Welcome Back Matthew Marlatt

Heather Sandefur, Managing Co-Editor

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Smyrna, Tenn. 

Heather Sandefur 


Matthew Marlatt is not new to our staff here at Stewarts Creek High School, however he holds a new title as Instructional Coach.  Instead of teaching students, he is helping to instruct teachers.  He has previously taught Central Middle (before it became a Magnet school), Siegel Middle, and Siegel High all when they opened.  He came to work at SCHS because he felt that there was something he couldn’t do at Siegel that he needed to; there was something missing.  Stewarts Creek had openings for teacher mentoring along with the emphasis of the well–being of students.  Since SCHS’s founding, the students have been the focus.  When the position of Instructional Coach was offered to him, he took it.  Now he is in his twenty-third year of teaching which is ironic since he didn’t have any intention of being a teacher.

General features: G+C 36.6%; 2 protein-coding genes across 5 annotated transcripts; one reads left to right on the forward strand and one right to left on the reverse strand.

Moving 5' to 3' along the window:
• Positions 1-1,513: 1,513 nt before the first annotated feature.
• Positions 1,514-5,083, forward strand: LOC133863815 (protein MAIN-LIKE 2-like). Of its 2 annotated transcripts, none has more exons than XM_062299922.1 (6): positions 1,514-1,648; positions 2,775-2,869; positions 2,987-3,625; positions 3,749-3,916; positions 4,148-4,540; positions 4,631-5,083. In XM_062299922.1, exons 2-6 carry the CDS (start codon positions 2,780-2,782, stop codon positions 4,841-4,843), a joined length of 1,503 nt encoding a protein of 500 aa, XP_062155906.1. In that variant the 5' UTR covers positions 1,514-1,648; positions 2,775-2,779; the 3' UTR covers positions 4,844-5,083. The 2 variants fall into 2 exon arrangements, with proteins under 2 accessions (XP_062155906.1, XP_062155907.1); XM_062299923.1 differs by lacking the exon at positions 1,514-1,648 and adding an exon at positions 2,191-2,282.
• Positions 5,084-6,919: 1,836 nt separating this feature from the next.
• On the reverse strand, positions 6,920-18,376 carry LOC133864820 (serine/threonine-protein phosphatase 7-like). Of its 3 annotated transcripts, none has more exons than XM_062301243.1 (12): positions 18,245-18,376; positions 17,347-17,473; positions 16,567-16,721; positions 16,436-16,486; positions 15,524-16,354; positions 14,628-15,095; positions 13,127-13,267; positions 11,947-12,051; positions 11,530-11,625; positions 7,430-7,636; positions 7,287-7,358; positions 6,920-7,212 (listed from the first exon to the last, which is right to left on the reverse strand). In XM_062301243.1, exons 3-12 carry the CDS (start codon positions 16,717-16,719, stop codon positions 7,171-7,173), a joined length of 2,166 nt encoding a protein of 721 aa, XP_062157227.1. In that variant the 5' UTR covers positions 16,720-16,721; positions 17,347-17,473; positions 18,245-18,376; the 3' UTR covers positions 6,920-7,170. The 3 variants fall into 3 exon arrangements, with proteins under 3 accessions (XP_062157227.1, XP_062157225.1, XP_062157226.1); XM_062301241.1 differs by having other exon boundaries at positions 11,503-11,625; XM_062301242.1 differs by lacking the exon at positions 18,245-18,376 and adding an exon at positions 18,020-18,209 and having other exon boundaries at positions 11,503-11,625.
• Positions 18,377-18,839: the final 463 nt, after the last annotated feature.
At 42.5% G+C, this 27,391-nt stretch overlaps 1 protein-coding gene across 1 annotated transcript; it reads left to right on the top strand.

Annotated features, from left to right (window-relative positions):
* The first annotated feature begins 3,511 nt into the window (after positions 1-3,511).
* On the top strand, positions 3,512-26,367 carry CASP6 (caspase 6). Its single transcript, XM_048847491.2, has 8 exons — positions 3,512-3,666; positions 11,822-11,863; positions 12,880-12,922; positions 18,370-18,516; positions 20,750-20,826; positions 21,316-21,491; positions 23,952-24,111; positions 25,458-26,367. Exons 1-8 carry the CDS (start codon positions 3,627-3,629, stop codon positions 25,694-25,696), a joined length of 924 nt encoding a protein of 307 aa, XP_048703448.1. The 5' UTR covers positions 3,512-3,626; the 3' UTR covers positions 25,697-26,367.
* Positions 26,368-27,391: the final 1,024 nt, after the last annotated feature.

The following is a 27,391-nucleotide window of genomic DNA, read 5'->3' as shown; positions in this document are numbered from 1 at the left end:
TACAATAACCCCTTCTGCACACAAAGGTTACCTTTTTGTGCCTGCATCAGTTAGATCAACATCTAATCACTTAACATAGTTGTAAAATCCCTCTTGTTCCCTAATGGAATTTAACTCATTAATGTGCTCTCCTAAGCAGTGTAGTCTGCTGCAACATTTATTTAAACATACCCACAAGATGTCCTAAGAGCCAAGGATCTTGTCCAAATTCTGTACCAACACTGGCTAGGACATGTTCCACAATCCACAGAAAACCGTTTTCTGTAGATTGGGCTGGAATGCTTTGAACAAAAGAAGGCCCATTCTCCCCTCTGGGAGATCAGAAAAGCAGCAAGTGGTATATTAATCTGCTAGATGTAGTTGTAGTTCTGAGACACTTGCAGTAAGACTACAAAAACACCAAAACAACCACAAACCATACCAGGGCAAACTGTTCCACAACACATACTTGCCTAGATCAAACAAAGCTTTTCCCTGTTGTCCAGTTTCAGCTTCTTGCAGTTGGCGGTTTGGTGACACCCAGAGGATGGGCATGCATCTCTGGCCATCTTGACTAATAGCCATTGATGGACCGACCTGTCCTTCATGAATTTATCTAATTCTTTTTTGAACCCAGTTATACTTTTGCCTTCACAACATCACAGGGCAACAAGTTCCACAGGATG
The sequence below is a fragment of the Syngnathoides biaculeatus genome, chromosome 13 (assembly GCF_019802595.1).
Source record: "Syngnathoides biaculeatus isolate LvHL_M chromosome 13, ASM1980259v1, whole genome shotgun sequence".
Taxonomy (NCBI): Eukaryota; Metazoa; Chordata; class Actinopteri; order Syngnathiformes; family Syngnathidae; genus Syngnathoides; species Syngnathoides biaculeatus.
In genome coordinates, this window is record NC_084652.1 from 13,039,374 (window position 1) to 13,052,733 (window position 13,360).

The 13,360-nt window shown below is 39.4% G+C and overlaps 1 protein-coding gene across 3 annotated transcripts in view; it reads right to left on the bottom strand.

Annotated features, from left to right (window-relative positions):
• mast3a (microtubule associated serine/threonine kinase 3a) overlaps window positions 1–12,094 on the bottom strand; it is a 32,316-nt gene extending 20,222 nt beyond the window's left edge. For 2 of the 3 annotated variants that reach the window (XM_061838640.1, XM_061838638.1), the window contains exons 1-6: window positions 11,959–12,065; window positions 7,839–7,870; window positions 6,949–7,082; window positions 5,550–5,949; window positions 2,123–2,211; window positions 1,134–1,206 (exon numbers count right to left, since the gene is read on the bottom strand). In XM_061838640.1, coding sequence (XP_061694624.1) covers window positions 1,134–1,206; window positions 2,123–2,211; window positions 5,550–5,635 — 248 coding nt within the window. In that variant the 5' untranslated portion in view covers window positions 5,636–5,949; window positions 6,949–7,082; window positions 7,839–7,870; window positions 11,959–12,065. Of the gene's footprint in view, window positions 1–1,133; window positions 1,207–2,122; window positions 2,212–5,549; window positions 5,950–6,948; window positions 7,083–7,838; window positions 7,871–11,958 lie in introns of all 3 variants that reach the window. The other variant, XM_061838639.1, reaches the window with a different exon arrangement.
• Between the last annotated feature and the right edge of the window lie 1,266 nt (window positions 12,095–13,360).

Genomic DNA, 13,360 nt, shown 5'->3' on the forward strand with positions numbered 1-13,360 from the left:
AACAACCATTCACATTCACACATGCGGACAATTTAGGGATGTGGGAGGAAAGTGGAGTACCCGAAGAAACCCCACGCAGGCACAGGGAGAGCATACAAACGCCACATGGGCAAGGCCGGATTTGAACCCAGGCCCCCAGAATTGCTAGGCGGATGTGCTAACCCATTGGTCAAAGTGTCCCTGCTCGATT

Marlatt intended on going to Culinary School which he quickly decided against for the chance to be on the stage.  However, the stage did not seem to want him, so he tried to go into choral instruction (which required too many hours on the piano).  He finally landed on teaching English.  He received his Bachelor of Science from the University of Tennessee at Chattanooga in the Secondary Education of English.  He then went on to get his Masters of Education from MTSU in Curriculum and Instruction. 

Now that he’s been teaching for twenty-two years, he has decided that he enjoys changing how students view education.  He intended to be the dynamic teacher that students deserve, to give students the type of teaching he did not always have.  For Marlatt’s fun fact, he has given us a comedic story.  When he was seven years old, he saw Superman in the movie theater and he went home thinking he was Superman.  When he arrived at his house, he donned a red cape and jumped off the roof of his 12 ft. high garage.  He didn’t break anything and didn’t tell his mother until he was in college. 

Marlatt would like to leave the student body with a piece of advice: remember your time and the fun you had in high school.  Worry about your kindness towards others and not so much the relationships.  That’s what you will want to remember.